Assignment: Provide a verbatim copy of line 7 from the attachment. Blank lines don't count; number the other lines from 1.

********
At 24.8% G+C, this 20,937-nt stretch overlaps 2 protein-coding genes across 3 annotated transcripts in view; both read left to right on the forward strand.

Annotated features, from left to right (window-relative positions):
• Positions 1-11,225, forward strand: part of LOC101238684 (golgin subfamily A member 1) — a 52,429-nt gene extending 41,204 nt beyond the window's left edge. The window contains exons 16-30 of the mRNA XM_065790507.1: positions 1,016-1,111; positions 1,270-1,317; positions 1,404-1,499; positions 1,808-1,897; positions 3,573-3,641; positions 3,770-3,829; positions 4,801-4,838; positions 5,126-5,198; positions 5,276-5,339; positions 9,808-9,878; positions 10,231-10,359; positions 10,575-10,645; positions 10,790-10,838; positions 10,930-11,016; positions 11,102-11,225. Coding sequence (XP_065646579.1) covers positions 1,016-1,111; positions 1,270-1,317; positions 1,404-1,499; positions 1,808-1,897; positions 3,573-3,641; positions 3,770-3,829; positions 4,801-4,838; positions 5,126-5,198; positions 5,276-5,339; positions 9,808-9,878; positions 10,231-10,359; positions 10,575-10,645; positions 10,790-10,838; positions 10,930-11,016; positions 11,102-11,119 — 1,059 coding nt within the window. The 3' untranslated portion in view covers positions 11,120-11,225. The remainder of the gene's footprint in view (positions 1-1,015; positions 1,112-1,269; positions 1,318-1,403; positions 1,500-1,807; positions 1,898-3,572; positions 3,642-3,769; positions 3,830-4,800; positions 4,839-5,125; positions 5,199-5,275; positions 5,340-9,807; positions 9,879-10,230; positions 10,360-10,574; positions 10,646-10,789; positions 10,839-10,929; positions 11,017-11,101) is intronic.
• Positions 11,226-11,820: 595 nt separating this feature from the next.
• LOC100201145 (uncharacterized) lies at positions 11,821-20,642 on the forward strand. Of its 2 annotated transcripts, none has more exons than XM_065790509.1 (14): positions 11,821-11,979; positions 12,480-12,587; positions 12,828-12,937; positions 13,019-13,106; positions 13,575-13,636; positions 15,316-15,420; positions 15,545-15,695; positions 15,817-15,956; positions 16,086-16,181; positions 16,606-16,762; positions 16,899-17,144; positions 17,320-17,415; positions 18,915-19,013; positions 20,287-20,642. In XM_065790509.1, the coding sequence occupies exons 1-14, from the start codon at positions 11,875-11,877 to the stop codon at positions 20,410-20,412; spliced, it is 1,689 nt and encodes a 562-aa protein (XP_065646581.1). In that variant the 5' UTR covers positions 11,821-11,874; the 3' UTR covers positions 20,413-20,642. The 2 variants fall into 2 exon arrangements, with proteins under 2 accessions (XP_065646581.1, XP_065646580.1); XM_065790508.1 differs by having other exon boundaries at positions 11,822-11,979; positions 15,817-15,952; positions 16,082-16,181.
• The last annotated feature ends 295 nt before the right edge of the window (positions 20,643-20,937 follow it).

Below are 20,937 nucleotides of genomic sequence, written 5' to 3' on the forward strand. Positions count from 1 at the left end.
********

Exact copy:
Below are 20,937 nucleotides of genomic sequence, written 5' to 3' on the forward strand. Positions count from 1 at the left end.